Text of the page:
About the Book:
The volumes of the PROJECT ON THE HISTORY OF SCIENCE, PHILOSOPHY AND CULTURE IN INDIAN CIVILIZATION aim at discovering the main aspects of India’s heritage and present them in an interrelated way. These volumes, in spite of their unitary look, recognize the difference between the areas of material civilization and those of ideational culture. The Project is not being executed by a single group of thinkers who are methodologically uniform or ideologically identical in their commitments. In fact, contributions are made by different scholars with different ideological persuasions and methodological approaches. The Project is marked by what may be called “methodological pluralism”. In spite of its primarily historical character, this Project, both in its conceptualization and execution, has been shaped by scholars drawn from different disciplines. It is for the first time that an endeavour of such a unique and comprehensive character has been undertaken to study critically a major world civilization like India.
Zoroastrianism: from Antiquity to the Modern Period is an interdisciplinary work in the study of Zoroastrianism from its birth around three and half millennia back in ancient Iran to contemporary times. It emphasizes the important role that it played in not only the formation of Iranian culture, but also emphasizes its role in the construction of the humanist idea of the dialogue of civilizations in the ancient world. Challenging the now fashionable theme of the “East”/“West” divide, as also the infamous theory of the “clash of civilizations”, this volume initiates the theme of unified world culture where Iran was the bridge between India in the East and Greece and Rome in the West. Thus the close relation of Zoroastrianism with early Hinduism is brought out, as also the relation between Zoroastrianism with Greek philosophy, Judaism, Christianity and Islam. This volume covers topics like the close relation between Iran and India, comparison between the Rgveda and the Avesta, ethics in Zoroastrianism, the place of gender in Zoroastrian eschatology and the role played by the Parsis in the formation of secular, democratic, modern India.
About the Author:
D.P. CHATTOPADHYAYA, M.A., LL.B., Ph.D. (University of Calcutta and London School of Economics), D. Litt. (Honoris Causa), studied and researched law, philosophy and history and taught at various universities in India, Asia, Europe and USA from 1954 to 1994. Founder-Chairman of the Indian Council of Philosophical Research (1981-1990) and President-cum-Chairman of the Indian Institute of Advanced Study, Shimla (1984-1991), Chattopadhyaya is currently the Project Director of the multidisciplinary ninety-six volume Project of History of Indian Science, Philosophy and Culture (PHISPC) and Chairman of the Centre for Studies in Civilizations (CSC). Among his 37 publications, he has authored 19 and edited and co-edited 18. These are Individuals and Societies (1967); Individuals and Worlds (1976); Sri Aurobindo and Karl Marx (1988); Anthropology and Historiography of Science (1990); Induction, Probability and Skepticism (1991); Sociology, Ideology and Utopia (1997); Societies, Cultures and Ideologies (2000); Interdisciplinary Studies in Science, Society, Value and Civilizational Dialogue (2002); Philosophy of Science, Phenomenology and Other Essays (2003); Philosophical Consciousness and Scientific Knowledge: Conceptual Linkages and Civilizational Background (2004); Self, Society and Science: Theoretical and Historical Perspectives (2004); Religion, Philosophy and Science (2006); Aesthetic Theories and Forms in Indian Tradition (2008) and Love, Life and Death (2010). He has also held high public offices, namely, Union Cabinet Minister and State Governor. He is a Life Member of the Russian Academy of Sciences and a Member of the International Institute of Philosophy, Paris. He was awarded Padma Bhushan in 1998 and Padma Vibhushan in 2009 by the Government of India.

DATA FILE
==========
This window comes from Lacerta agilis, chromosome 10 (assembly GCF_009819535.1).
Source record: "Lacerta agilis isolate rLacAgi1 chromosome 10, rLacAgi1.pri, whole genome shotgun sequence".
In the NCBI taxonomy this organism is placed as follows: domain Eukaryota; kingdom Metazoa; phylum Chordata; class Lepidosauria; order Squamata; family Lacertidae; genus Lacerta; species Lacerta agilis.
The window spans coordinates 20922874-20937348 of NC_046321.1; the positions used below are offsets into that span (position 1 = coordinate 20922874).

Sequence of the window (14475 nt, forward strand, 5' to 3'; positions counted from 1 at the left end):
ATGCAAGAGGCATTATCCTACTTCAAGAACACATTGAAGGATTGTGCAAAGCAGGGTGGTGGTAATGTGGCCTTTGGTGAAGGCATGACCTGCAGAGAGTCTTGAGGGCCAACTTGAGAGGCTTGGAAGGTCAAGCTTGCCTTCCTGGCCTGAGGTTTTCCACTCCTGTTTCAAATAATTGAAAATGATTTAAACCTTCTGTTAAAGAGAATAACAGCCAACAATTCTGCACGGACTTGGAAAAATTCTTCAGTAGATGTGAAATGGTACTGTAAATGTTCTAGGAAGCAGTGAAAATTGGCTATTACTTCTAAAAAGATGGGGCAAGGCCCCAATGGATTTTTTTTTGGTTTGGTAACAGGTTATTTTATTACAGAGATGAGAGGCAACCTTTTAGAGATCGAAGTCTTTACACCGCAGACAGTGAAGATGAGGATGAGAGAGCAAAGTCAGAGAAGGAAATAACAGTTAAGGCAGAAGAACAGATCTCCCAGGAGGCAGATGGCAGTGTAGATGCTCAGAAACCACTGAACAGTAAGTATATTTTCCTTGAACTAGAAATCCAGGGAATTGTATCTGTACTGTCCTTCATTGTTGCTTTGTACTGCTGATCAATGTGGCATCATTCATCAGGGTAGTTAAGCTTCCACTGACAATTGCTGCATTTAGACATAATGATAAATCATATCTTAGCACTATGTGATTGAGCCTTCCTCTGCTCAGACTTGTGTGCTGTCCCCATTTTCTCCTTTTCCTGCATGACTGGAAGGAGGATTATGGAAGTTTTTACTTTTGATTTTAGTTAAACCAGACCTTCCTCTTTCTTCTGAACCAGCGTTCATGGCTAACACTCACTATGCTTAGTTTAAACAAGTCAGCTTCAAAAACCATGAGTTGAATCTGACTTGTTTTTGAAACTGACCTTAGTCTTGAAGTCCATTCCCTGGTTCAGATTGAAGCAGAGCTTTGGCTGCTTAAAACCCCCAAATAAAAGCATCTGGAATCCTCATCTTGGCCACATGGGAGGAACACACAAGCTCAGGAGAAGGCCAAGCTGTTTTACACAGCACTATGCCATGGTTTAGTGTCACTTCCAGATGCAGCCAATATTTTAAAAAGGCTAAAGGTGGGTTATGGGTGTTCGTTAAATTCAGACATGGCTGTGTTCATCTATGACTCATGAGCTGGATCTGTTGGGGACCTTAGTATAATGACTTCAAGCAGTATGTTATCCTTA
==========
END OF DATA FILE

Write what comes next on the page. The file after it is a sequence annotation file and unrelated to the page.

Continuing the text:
MURZBAN JAL is Professor at the Centre for Educational Studies, Indian Institute of Education, Pune, India, and author of The Seductions of Karl Marx (2010). He was Fellow at the Indian Institute of Advanced Study, Shimla and a Senior Fellow (ICSSR) where he worked on the makings of the Parsi community. Whilst he has been working on the Parsis in the era of late capitalism and the geo-politics of Iran and the American empire, his main study is on Marx from the perspective of the historicist and humanist school of thought. He is an advocate of Marxist Humanism which emphasizes the young Marx’s theory of alienation. His research also includes studies on Hegel, Freud, Georg Lukacs, Gramsci and Raya Dunayevskaya. His approach to history follows the line of multilinear historicism. Unlike mainstream historians who follow the line of “Indian feudalism”, Jal advocates Marx’s original theory of the Asiatic mode of production. In this volume Jal inserts the question of the Asiatic mode and raises the question of messianic religions as seeking utopia. In this sense his work also follows the line of thought of Walter Benjamin and Ernst Bloc. He is also a critic of Eurocentric understanding of Asia.